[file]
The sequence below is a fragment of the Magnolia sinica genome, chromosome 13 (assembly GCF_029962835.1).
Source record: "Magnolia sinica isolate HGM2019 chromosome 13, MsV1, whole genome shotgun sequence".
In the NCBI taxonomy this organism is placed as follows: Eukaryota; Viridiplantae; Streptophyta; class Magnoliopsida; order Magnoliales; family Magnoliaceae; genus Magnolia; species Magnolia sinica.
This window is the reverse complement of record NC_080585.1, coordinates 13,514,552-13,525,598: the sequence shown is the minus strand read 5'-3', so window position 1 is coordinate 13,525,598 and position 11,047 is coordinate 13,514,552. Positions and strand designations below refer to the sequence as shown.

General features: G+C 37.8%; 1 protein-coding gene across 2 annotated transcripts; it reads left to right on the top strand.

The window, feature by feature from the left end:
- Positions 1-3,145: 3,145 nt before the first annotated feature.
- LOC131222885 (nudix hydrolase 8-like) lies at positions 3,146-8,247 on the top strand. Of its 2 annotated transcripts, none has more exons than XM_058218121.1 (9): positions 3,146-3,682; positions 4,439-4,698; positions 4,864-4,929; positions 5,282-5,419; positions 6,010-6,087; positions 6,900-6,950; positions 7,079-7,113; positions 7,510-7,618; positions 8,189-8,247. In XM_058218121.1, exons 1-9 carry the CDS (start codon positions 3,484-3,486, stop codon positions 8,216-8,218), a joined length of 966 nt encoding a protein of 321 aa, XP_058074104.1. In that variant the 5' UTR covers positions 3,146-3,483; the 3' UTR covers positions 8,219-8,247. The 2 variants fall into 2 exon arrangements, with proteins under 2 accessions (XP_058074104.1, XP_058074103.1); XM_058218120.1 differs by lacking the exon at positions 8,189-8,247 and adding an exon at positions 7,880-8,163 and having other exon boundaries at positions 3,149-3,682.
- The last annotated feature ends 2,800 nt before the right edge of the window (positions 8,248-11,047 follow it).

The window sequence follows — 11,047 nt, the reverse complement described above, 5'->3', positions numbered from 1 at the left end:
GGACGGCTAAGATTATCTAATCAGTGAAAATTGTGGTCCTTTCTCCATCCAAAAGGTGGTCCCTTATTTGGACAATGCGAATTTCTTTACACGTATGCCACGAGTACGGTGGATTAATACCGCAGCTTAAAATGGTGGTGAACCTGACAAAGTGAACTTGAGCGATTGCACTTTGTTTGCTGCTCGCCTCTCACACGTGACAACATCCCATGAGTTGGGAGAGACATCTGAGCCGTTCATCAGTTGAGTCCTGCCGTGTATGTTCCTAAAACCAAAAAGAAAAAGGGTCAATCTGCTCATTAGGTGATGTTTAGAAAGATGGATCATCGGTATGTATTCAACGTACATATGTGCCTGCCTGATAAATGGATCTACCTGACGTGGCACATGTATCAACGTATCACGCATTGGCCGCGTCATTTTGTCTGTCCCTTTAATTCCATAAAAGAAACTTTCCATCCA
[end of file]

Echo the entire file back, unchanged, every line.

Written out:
The sequence below is a fragment of the Magnolia sinica genome, chromosome 13 (assembly GCF_029962835.1).
Source record: "Magnolia sinica isolate HGM2019 chromosome 13, MsV1, whole genome shotgun sequence".
In the NCBI taxonomy this organism is placed as follows: Eukaryota; Viridiplantae; Streptophyta; class Magnoliopsida; order Magnoliales; family Magnoliaceae; genus Magnolia; species Magnolia sinica.
This window is the reverse complement of record NC_080585.1, coordinates 13,514,552-13,525,598: the sequence shown is the minus strand read 5'-3', so window position 1 is coordinate 13,525,598 and position 11,047 is coordinate 13,514,552. Positions and strand designations below refer to the sequence as shown.

General features: G+C 37.8%; 1 protein-coding gene across 2 annotated transcripts; it reads left to right on the top strand.

The window, feature by feature from the left end:
- Positions 1-3,145: 3,145 nt before the first annotated feature.
- LOC131222885 (nudix hydrolase 8-like) lies at positions 3,146-8,247 on the top strand. Of its 2 annotated transcripts, none has more exons than XM_058218121.1 (9): positions 3,146-3,682; positions 4,439-4,698; positions 4,864-4,929; positions 5,282-5,419; positions 6,010-6,087; positions 6,900-6,950; positions 7,079-7,113; positions 7,510-7,618; positions 8,189-8,247. In XM_058218121.1, exons 1-9 carry the CDS (start codon positions 3,484-3,486, stop codon positions 8,216-8,218), a joined length of 966 nt encoding a protein of 321 aa, XP_058074104.1. In that variant the 5' UTR covers positions 3,146-3,483; the 3' UTR covers positions 8,219-8,247. The 2 variants fall into 2 exon arrangements, with proteins under 2 accessions (XP_058074104.1, XP_058074103.1); XM_058218120.1 differs by lacking the exon at positions 8,189-8,247 and adding an exon at positions 7,880-8,163 and having other exon boundaries at positions 3,149-3,682.
- The last annotated feature ends 2,800 nt before the right edge of the window (positions 8,248-11,047 follow it).

The window sequence follows — 11,047 nt, the reverse complement described above, 5'->3', positions numbered from 1 at the left end:
GGACGGCTAAGATTATCTAATCAGTGAAAATTGTGGTCCTTTCTCCATCCAAAAGGTGGTCCCTTATTTGGACAATGCGAATTTCTTTACACGTATGCCACGAGTACGGTGGATTAATACCGCAGCTTAAAATGGTGGTGAACCTGACAAAGTGAACTTGAGCGATTGCACTTTGTTTGCTGCTCGCCTCTCACACGTGACAACATCCCATGAGTTGGGAGAGACATCTGAGCCGTTCATCAGTTGAGTCCTGCCGTGTATGTTCCTAAAACCAAAAAGAAAAAGGGTCAATCTGCTCATTAGGTGATGTTTAGAAAGATGGATCATCGGTATGTATTCAACGTACATATGTGCCTGCCTGATAAATGGATCTACCTGACGTGGCACATGTATCAACGTATCACGCATTGGCCGCGTCATTTTGTCTGTCCCTTTAATTCCATAAAAGAAACTTTCCATCCA